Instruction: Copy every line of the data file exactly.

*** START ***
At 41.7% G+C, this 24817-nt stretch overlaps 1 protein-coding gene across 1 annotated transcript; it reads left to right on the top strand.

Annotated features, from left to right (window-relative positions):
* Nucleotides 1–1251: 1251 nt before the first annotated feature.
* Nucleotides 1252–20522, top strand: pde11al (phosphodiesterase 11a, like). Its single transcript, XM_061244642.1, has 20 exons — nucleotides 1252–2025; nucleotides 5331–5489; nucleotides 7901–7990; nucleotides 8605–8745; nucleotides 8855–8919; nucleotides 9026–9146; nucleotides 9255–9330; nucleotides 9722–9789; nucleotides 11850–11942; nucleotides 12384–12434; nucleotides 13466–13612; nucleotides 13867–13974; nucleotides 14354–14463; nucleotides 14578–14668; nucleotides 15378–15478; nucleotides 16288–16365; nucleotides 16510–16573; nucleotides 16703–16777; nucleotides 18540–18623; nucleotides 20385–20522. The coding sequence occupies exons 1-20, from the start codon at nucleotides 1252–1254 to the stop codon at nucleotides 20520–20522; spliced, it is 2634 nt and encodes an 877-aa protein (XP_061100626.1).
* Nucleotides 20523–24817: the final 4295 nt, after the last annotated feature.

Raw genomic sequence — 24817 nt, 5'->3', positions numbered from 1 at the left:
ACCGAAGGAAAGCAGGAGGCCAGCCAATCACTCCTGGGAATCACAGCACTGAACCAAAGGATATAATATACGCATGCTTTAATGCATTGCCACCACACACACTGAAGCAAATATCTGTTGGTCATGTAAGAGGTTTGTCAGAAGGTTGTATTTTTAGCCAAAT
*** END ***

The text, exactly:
At 41.7% G+C, this 24817-nt stretch overlaps 1 protein-coding gene across 1 annotated transcript; it reads left to right on the top strand.

Annotated features, from left to right (window-relative positions):
* Nucleotides 1–1251: 1251 nt before the first annotated feature.
* Nucleotides 1252–20522, top strand: pde11al (phosphodiesterase 11a, like). Its single transcript, XM_061244642.1, has 20 exons — nucleotides 1252–2025; nucleotides 5331–5489; nucleotides 7901–7990; nucleotides 8605–8745; nucleotides 8855–8919; nucleotides 9026–9146; nucleotides 9255–9330; nucleotides 9722–9789; nucleotides 11850–11942; nucleotides 12384–12434; nucleotides 13466–13612; nucleotides 13867–13974; nucleotides 14354–14463; nucleotides 14578–14668; nucleotides 15378–15478; nucleotides 16288–16365; nucleotides 16510–16573; nucleotides 16703–16777; nucleotides 18540–18623; nucleotides 20385–20522. The coding sequence occupies exons 1-20, from the start codon at nucleotides 1252–1254 to the stop codon at nucleotides 20520–20522; spliced, it is 2634 nt and encodes an 877-aa protein (XP_061100626.1).
* Nucleotides 20523–24817: the final 4295 nt, after the last annotated feature.

Raw genomic sequence — 24817 nt, 5'->3', positions numbered from 1 at the left:
ACCGAAGGAAAGCAGGAGGCCAGCCAATCACTCCTGGGAATCACAGCACTGAACCAAAGGATATAATATACGCATGCTTTAATGCATTGCCACCACACACACTGAAGCAAATATCTGTTGGTCATGTAAGAGGTTTGTCAGAAGGTTGTATTTTTAGCCAAAT